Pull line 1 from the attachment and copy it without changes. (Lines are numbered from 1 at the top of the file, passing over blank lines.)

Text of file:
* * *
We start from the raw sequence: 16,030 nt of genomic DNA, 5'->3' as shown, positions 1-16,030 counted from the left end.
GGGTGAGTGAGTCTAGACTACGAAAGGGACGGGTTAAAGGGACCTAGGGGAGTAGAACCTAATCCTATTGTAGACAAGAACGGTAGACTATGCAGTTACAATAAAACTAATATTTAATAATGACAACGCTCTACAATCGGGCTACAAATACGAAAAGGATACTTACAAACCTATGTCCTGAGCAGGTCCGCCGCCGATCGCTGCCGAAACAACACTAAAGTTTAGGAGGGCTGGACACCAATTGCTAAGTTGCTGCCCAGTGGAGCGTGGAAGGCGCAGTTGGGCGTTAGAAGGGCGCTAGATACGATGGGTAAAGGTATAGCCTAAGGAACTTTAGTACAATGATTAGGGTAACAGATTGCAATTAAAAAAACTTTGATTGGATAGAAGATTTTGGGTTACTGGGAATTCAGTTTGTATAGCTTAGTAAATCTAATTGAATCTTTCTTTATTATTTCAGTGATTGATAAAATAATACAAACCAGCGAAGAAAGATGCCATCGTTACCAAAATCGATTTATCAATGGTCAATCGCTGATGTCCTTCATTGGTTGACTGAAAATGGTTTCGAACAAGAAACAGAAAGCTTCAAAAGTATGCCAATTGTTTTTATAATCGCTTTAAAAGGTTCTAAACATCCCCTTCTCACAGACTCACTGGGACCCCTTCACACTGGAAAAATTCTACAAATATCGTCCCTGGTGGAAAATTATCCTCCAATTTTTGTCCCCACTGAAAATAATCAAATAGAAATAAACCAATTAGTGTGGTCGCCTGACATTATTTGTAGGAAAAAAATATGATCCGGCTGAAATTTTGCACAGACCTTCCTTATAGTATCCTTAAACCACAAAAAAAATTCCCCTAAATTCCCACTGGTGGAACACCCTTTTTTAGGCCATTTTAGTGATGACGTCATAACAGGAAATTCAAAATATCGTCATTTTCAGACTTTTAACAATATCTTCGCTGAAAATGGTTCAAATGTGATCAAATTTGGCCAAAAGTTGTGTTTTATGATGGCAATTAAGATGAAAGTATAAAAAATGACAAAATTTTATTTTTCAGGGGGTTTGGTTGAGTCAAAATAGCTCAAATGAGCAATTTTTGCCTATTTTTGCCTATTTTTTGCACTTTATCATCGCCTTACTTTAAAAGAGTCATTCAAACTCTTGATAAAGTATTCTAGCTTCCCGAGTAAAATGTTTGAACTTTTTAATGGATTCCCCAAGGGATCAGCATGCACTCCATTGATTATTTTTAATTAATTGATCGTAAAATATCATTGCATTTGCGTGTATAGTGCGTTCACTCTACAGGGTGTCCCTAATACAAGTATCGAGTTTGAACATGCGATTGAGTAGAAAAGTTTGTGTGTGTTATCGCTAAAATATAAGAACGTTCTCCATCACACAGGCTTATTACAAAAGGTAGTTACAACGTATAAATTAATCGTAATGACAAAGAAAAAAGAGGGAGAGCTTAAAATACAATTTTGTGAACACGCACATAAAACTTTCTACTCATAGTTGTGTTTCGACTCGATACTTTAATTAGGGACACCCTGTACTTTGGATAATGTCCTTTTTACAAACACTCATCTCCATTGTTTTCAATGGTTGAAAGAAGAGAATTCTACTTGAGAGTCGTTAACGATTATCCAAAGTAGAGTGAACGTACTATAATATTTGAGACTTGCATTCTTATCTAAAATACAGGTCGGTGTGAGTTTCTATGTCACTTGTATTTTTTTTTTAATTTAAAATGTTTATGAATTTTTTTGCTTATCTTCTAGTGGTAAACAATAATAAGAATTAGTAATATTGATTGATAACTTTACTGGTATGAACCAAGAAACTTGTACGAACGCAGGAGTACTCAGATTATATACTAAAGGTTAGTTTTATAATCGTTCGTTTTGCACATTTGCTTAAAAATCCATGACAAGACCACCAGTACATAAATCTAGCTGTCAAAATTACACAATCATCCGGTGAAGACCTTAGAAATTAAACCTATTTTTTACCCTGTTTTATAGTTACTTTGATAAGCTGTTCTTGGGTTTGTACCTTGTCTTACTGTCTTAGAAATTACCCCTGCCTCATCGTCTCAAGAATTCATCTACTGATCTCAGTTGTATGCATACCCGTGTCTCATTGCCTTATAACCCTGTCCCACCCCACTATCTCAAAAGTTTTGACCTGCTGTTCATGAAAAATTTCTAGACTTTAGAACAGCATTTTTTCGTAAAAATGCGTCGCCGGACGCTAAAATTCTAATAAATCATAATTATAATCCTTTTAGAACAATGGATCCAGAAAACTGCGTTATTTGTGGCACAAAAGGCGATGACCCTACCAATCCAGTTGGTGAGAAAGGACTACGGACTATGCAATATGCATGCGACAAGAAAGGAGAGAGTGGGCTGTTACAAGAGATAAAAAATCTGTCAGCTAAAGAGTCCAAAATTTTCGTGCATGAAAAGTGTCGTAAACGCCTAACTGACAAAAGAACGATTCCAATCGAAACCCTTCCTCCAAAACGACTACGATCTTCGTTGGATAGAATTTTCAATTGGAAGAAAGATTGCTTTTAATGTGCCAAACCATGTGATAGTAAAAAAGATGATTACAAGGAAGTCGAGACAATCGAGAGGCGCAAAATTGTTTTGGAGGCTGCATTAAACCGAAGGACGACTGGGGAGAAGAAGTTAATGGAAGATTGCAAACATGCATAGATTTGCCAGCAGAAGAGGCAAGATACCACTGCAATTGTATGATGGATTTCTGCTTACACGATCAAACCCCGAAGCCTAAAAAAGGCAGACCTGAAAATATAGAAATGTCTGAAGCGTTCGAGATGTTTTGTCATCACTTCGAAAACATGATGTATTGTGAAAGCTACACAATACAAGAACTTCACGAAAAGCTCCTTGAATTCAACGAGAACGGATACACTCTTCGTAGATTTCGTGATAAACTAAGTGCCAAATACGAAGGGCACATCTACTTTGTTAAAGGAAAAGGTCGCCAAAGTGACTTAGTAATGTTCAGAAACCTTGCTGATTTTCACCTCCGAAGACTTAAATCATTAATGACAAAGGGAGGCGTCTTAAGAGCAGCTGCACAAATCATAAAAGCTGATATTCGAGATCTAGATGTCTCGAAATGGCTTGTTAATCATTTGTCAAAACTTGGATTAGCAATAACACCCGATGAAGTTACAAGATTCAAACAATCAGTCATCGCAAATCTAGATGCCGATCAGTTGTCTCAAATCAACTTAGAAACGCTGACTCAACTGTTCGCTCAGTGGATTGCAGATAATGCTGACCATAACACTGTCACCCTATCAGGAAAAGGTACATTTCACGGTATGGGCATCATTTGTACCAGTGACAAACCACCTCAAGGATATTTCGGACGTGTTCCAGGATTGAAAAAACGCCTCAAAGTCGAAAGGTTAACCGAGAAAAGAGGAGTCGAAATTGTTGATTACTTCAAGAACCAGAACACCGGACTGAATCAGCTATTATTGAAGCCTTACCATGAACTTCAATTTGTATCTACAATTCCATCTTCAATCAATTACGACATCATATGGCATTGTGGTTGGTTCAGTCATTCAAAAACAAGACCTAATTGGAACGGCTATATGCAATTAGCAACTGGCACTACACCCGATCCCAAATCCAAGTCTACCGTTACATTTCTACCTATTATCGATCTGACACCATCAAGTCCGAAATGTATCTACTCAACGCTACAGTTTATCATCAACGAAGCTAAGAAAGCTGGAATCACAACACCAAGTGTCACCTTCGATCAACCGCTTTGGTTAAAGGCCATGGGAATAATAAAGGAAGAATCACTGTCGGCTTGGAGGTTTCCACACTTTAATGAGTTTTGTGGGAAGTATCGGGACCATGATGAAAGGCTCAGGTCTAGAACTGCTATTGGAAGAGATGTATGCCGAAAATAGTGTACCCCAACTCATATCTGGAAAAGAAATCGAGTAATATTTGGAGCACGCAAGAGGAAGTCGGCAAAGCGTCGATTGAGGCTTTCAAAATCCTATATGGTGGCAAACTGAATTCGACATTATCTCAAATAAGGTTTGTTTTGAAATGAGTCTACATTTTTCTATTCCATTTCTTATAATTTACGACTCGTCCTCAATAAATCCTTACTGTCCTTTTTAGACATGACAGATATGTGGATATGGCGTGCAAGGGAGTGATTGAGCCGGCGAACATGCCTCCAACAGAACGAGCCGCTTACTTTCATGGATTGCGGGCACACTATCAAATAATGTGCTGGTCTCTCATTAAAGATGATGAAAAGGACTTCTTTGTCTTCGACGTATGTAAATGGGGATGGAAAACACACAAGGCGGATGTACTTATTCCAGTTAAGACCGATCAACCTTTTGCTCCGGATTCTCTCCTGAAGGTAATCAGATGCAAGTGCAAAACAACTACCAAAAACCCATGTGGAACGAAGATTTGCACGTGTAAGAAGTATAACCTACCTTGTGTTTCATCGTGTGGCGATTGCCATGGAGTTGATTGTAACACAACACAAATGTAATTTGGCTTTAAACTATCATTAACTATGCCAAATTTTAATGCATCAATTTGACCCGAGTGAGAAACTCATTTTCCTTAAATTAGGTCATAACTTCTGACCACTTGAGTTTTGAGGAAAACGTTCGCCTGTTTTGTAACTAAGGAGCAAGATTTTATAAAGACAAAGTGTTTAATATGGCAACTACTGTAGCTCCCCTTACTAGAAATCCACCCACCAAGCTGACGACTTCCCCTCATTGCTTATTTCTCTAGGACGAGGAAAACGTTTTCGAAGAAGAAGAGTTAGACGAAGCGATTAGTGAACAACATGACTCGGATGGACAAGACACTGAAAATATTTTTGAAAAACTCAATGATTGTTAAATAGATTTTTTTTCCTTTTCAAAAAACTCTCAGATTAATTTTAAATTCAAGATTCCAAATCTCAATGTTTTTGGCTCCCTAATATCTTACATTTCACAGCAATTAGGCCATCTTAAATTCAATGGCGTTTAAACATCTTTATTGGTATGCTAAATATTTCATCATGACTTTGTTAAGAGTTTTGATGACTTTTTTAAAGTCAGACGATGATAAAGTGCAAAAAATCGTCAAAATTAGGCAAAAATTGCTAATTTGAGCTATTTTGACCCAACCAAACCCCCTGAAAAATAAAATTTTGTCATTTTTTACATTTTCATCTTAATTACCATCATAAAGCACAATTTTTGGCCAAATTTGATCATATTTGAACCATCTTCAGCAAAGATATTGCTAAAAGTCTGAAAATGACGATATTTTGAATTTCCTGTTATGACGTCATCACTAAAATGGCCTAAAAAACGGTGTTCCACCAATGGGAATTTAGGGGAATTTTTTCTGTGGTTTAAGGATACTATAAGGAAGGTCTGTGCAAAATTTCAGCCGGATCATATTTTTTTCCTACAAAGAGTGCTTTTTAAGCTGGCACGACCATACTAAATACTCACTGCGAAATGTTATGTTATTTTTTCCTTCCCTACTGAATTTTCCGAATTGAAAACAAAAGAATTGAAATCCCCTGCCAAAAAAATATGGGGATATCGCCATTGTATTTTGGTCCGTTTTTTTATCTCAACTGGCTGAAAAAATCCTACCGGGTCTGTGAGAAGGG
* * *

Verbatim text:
We start from the raw sequence: 16,030 nt of genomic DNA, 5'->3' as shown, positions 1-16,030 counted from the left end.